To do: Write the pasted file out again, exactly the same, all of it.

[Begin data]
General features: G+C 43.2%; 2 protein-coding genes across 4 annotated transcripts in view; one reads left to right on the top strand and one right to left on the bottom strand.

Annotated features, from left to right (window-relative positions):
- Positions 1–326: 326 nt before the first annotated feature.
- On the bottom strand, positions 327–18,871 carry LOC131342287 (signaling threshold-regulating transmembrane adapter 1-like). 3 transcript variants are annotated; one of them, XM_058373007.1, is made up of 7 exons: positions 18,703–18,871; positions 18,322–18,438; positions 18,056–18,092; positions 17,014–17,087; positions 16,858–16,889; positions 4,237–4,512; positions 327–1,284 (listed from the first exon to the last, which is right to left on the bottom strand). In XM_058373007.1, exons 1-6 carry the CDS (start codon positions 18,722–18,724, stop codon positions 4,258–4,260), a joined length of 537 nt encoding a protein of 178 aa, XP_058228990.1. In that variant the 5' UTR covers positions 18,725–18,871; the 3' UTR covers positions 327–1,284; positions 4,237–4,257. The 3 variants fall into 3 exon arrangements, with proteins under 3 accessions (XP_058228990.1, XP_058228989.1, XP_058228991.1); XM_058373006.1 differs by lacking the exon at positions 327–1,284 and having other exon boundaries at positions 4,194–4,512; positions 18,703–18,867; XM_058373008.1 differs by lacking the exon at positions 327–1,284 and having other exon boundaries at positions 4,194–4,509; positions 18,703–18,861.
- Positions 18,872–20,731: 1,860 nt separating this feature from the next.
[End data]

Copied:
General features: G+C 43.2%; 2 protein-coding genes across 4 annotated transcripts in view; one reads left to right on the top strand and one right to left on the bottom strand.

Annotated features, from left to right (window-relative positions):
- Positions 1–326: 326 nt before the first annotated feature.
- On the bottom strand, positions 327–18,871 carry LOC131342287 (signaling threshold-regulating transmembrane adapter 1-like). 3 transcript variants are annotated; one of them, XM_058373007.1, is made up of 7 exons: positions 18,703–18,871; positions 18,322–18,438; positions 18,056–18,092; positions 17,014–17,087; positions 16,858–16,889; positions 4,237–4,512; positions 327–1,284 (listed from the first exon to the last, which is right to left on the bottom strand). In XM_058373007.1, exons 1-6 carry the CDS (start codon positions 18,722–18,724, stop codon positions 4,258–4,260), a joined length of 537 nt encoding a protein of 178 aa, XP_058228990.1. In that variant the 5' UTR covers positions 18,725–18,871; the 3' UTR covers positions 327–1,284; positions 4,237–4,257. The 3 variants fall into 3 exon arrangements, with proteins under 3 accessions (XP_058228990.1, XP_058228989.1, XP_058228991.1); XM_058373006.1 differs by lacking the exon at positions 327–1,284 and having other exon boundaries at positions 4,194–4,512; positions 18,703–18,867; XM_058373008.1 differs by lacking the exon at positions 327–1,284 and having other exon boundaries at positions 4,194–4,509; positions 18,703–18,861.
- Positions 18,872–20,731: 1,860 nt separating this feature from the next.